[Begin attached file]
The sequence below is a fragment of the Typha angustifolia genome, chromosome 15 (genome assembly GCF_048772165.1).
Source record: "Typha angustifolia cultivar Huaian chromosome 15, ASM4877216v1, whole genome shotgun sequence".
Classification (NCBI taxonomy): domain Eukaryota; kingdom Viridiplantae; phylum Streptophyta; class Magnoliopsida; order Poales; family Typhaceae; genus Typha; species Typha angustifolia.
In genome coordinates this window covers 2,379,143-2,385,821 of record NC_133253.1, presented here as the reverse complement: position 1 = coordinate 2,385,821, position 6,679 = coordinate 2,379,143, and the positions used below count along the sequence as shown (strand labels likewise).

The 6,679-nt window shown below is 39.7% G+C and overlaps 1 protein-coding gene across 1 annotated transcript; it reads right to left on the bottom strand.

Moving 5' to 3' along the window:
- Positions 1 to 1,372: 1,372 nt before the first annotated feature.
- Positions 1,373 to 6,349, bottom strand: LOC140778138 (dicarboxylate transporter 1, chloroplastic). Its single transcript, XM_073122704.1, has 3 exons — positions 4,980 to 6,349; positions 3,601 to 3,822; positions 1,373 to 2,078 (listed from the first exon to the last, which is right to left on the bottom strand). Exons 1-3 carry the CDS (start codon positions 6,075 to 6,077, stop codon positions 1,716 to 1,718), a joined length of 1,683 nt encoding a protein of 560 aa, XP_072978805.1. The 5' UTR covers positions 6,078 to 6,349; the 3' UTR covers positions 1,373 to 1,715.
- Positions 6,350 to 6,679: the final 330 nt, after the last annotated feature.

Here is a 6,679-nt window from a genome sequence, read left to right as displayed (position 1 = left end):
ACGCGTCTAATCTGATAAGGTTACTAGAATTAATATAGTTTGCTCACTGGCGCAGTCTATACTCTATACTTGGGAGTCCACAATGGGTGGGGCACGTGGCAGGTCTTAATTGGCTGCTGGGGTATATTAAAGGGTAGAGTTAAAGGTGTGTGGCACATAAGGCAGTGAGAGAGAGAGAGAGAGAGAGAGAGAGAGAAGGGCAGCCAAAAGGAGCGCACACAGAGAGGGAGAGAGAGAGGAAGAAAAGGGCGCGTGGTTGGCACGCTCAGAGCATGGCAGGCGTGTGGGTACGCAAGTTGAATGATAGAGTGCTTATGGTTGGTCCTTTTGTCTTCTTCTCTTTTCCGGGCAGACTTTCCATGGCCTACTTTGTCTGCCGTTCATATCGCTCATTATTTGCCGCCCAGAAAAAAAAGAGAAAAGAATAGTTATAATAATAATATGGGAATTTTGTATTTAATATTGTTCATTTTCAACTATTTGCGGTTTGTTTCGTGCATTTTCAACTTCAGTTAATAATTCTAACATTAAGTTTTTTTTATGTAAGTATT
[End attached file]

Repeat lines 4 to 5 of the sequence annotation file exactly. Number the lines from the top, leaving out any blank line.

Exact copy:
In genome coordinates this window covers 2,379,143-2,385,821 of record NC_133253.1, presented here as the reverse complement: position 1 = coordinate 2,385,821, position 6,679 = coordinate 2,379,143, and the positions used below count along the sequence as shown (strand labels likewise).

The 6,679-nt window shown below is 39.7% G+C and overlaps 1 protein-coding gene across 1 annotated transcript; it reads right to left on the bottom strand.